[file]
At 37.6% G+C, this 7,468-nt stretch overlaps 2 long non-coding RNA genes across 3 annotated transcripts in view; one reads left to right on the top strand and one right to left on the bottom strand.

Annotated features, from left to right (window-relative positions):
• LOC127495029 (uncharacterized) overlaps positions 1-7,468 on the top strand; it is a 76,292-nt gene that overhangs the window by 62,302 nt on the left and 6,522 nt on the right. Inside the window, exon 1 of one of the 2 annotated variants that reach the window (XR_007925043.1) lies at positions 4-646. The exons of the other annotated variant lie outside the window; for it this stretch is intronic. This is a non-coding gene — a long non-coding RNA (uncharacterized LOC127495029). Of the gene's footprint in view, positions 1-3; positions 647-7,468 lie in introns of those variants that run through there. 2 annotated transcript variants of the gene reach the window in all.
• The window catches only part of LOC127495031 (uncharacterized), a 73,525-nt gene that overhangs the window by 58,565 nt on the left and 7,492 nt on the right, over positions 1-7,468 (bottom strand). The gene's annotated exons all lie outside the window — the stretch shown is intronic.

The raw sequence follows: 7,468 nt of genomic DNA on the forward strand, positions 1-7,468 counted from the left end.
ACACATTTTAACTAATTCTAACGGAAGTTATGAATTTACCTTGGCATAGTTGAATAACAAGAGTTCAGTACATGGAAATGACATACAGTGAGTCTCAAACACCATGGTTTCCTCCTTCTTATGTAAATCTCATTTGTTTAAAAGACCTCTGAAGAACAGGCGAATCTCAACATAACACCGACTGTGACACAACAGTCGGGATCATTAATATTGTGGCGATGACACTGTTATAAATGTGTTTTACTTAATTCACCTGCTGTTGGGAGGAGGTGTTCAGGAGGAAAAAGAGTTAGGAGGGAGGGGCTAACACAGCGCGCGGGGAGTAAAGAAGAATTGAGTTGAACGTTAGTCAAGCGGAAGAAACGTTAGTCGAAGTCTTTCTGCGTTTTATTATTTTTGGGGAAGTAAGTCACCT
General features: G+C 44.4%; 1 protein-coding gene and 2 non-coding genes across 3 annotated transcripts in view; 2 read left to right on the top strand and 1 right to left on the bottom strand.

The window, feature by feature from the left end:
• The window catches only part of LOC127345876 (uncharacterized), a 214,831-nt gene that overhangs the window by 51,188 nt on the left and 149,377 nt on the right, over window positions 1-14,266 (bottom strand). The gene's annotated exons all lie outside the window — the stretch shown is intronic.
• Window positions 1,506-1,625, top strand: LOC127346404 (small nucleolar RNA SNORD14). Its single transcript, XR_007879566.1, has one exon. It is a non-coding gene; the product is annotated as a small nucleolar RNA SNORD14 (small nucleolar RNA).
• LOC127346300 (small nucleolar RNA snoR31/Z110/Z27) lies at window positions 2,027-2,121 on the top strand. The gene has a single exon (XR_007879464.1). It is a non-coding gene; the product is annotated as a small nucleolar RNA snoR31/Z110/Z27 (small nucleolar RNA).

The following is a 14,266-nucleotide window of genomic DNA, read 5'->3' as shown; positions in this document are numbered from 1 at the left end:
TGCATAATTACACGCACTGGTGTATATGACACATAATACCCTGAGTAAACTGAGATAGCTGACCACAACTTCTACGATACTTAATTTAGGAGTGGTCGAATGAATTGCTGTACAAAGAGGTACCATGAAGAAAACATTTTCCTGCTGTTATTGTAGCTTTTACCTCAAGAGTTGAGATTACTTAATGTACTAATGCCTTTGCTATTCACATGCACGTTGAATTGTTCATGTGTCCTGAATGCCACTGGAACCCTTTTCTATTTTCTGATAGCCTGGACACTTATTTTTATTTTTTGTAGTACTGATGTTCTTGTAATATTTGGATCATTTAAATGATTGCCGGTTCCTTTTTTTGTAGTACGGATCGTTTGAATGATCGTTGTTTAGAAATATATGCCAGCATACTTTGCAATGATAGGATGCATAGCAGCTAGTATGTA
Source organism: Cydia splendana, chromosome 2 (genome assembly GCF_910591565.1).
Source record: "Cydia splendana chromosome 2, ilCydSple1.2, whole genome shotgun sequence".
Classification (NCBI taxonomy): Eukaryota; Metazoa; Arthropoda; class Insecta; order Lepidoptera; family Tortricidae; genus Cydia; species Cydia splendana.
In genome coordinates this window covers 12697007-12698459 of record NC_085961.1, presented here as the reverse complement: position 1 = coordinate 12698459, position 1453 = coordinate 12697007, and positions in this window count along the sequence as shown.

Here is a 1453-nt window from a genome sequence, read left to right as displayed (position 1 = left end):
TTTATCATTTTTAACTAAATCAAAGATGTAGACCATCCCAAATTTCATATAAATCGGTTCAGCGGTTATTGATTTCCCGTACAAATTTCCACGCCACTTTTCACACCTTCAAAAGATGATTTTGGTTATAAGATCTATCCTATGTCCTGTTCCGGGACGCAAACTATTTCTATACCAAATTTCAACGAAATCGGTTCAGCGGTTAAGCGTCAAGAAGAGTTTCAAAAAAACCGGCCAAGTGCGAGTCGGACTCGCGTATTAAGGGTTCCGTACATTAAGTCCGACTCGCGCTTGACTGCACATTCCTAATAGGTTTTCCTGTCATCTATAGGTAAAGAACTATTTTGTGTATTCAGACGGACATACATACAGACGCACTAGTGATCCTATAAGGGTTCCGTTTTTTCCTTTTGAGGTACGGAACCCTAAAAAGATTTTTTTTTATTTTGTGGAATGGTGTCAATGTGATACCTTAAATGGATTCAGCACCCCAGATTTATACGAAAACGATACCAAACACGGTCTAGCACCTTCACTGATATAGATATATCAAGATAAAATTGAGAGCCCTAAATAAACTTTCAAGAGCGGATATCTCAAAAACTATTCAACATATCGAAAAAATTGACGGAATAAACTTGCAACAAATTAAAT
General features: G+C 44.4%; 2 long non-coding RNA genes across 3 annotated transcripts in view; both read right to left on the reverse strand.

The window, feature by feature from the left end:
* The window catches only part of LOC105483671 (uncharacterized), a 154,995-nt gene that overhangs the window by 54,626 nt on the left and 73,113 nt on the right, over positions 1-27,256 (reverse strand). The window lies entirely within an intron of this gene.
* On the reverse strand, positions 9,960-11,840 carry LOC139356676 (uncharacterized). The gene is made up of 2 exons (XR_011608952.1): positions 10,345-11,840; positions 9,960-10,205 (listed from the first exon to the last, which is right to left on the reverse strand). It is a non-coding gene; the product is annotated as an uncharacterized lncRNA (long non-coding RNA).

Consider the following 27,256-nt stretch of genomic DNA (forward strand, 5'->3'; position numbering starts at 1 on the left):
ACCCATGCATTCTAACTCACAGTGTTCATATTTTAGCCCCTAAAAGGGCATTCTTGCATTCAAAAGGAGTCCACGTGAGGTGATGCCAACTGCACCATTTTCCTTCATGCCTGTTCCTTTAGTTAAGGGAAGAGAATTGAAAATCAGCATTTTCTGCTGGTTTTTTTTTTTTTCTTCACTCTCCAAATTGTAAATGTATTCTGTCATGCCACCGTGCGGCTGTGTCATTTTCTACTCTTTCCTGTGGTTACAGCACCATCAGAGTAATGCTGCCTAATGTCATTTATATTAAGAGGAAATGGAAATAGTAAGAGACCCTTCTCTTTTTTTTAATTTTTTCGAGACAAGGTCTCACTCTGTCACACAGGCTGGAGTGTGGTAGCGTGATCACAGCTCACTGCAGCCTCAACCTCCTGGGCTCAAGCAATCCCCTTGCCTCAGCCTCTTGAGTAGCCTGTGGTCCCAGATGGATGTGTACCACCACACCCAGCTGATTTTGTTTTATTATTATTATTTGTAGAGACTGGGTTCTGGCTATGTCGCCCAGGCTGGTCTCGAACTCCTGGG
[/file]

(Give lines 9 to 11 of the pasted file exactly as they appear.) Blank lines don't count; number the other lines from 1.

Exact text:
• The window catches only part of LOC127345876 (uncharacterized), a 214,831-nt gene that overhangs the window by 51,188 nt on the left and 149,377 nt on the right, over window positions 1-14,266 (bottom strand). The gene's annotated exons all lie outside the window — the stretch shown is intronic.
• Window positions 1,506-1,625, top strand: LOC127346404 (small nucleolar RNA SNORD14). Its single transcript, XR_007879566.1, has one exon. It is a non-coding gene; the product is annotated as a small nucleolar RNA SNORD14 (small nucleolar RNA).
• LOC127346300 (small nucleolar RNA snoR31/Z110/Z27) lies at window positions 2,027-2,121 on the top strand. The gene has a single exon (XR_007879464.1). It is a non-coding gene; the product is annotated as a small nucleolar RNA snoR31/Z110/Z27 (small nucleolar RNA).